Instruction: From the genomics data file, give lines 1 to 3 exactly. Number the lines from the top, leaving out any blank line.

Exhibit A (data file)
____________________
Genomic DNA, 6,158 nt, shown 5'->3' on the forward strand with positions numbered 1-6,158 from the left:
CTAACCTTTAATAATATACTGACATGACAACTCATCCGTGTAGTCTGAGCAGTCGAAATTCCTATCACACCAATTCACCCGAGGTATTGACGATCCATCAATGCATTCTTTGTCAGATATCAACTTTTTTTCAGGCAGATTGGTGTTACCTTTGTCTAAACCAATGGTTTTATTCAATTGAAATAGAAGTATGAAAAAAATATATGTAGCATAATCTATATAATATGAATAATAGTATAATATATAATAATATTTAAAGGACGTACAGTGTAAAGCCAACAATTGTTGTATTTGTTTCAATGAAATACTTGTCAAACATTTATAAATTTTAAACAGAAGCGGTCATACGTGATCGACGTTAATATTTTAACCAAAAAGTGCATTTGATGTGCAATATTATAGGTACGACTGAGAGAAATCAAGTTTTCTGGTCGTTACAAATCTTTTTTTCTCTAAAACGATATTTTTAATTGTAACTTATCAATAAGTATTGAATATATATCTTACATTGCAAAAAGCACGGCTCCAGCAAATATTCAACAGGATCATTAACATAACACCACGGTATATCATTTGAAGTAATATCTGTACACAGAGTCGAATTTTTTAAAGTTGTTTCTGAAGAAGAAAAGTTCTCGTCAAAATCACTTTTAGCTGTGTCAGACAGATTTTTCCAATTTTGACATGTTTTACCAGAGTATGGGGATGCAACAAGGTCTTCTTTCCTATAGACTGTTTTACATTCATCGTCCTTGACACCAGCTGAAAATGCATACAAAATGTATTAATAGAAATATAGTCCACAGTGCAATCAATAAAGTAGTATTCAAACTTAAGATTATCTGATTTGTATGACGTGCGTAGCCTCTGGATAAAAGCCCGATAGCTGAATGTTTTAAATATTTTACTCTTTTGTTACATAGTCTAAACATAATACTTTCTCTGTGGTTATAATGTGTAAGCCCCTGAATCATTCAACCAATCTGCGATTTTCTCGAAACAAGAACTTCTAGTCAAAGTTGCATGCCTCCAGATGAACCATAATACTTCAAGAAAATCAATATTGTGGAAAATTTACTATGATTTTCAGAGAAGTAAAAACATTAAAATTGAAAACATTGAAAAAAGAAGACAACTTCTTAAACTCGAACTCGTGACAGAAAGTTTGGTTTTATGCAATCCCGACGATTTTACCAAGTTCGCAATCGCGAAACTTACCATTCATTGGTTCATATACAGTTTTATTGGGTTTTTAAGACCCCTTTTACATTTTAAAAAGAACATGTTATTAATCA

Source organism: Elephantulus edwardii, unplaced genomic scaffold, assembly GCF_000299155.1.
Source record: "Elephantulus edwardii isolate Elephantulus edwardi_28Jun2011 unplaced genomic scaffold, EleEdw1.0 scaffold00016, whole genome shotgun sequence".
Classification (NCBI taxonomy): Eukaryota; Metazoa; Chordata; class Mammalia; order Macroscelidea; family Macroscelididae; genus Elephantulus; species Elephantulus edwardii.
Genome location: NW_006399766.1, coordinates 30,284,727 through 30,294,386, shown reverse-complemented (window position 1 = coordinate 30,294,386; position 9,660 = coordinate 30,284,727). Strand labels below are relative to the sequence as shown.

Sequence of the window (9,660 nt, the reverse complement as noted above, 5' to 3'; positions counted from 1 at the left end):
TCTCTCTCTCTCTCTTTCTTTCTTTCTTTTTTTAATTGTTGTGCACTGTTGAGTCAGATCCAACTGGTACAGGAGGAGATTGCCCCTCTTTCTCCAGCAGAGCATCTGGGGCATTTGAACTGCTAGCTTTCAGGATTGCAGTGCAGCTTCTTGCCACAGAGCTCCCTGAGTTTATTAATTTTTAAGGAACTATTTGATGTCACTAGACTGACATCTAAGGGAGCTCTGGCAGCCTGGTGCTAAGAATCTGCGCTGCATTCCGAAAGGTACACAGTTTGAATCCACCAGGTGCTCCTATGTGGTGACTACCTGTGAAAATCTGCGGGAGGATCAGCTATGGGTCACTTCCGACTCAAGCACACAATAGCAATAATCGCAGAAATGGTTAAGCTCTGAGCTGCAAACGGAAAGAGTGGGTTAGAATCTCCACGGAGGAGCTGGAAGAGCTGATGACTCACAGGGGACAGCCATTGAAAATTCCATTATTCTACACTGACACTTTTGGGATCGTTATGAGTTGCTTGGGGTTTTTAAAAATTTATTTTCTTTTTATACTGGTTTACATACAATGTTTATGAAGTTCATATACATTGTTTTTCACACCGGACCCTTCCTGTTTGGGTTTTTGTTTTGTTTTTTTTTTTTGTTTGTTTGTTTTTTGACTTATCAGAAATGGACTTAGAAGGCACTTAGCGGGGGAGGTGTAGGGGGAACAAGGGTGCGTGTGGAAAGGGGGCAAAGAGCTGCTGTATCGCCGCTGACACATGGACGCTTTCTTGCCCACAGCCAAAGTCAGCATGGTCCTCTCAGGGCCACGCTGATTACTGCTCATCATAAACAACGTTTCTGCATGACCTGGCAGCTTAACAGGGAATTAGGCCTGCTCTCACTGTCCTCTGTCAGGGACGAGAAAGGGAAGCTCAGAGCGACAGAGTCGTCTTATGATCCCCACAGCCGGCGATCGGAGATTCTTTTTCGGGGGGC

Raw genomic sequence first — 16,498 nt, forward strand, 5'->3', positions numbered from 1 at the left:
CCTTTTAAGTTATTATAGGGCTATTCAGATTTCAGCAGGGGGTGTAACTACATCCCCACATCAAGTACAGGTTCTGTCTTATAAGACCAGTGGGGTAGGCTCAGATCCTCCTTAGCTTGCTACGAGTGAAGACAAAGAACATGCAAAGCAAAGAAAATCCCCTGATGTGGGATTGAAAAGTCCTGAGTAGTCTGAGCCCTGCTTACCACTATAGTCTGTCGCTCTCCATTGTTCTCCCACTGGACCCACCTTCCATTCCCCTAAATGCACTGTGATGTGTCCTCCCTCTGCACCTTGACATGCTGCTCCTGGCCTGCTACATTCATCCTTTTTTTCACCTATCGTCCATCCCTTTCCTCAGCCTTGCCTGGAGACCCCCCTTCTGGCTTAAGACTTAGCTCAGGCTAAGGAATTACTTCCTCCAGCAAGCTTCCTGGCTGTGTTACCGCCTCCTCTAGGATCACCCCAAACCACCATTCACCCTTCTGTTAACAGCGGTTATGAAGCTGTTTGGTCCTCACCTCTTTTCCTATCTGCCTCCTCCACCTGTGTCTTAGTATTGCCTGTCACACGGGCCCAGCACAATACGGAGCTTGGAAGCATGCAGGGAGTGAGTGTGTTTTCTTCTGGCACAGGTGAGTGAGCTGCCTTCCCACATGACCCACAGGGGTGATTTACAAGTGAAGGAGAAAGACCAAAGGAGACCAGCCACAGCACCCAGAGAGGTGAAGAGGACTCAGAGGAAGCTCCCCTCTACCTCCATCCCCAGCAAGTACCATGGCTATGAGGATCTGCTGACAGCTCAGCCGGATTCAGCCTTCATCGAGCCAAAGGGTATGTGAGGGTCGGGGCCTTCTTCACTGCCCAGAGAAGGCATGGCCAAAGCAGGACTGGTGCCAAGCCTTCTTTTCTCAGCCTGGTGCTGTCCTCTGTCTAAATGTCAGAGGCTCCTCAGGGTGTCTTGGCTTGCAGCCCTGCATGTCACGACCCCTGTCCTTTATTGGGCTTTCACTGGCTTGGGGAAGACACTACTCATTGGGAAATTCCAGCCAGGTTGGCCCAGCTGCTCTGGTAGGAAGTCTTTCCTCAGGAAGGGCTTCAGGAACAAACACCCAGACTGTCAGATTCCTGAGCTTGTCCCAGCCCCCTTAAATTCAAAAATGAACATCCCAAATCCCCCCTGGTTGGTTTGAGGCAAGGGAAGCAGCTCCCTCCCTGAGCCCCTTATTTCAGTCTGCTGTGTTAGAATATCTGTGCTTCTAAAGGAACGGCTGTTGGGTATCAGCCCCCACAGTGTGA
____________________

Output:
Genomic DNA, 6,158 nt, shown 5'->3' on the forward strand with positions numbered 1-6,158 from the left:
CTAACCTTTAATAATATACTGACATGACAACTCATCCGTGTAGTCTGAGCAGTCGAAATTCCTATCACACCAATTCACCCGAGGTATTGACGATCCATCAATGCATTCTTTGTCAGATATCAACTTTTTTTCAGGCAGATTGGTGTTACCTTTGTCTAAACCAATGGTTTTATTCAATTGAAATAGAAGTATGAAAAAAATATATGTAGCATAATCTATATAATATGAATAATAGTATAATATATAATAATATTTAAAGGACGTACAGTGTAAAGCCAACAATTGTTGTATTTGTTTCAATGAAATACTTGTCAAACATTTATAAATTTTAAACAGAAGCGGTCATACGTGATCGACGTTAATATTTTAACCAAAAAGTGCATTTGATGTGCAATATTATAGGTACGACTGAGAGAAATCAAGTTTTCTGGTCGTTACAAATCTTTTTTTCTCTAAAACGATATTTTTAATTGTAACTTATCAATAAGTATTGAATATATATCTTACATTGCAAAAAGCACGGCTCCAGCAAATATTCAACAGGATCATTAACATAACACCACGGTATATCATTTGAAGTAATATCTGTACACAGAGTCGAATTTTTTAAAGTTGTTTCTGAAGAAGAAAAGTTCTCGTCAAAATCACTTTTAGCTGTGTCAGACAGATTTTTCCAATTTTGACATGTTTTACCAGAGTATGGGGATGCAACAAGGTCTTCTTTCCTATAGACTGTTTTACATTCATCGTCCTTGACACCAGCTGAAAATGCATACAAAATGTATTAATAGAAATATAGTCCACAGTGCAATCAATAAAGTAGTATTCAAACTTAAGATTATCTGATTTGTATGACGTGCGTAGCCTCTGGATAAAAGCCCGATAGCTGAATGTTTTAAATATTTTACTCTTTTGTTACATAGTCTAAACATAATACTTTCTCTGTGGTTATAATGTGTAAGCCCCTGAATCATTCAACCAATCTGCGATTTTCTCGAAACAAGAACTTCTAGTCAAAGTTGCATGCCTCCAGATGAACCATAATACTTCAAGAAAATCAATATTGTGGAAAATTTACTATGATTTTCAGAGAAGTAAAAACATTAAAATTGAAAACATTGAAAAAAGAAGACAACTTCTTAAACTCGAACTCGTGACAGAAAGTTTGGTTTTATGCAATCCCGACGATTTTACCAAGTTCGCAATCGCGAAACTTACCATTCATTGGTTCATATACAGTTTTATTGGGTTTTTAAGACCCCTTTTACATTTTAAAAAGAACATGTTATTAATCA

Source organism: Elephantulus edwardii, unplaced genomic scaffold, assembly GCF_000299155.1.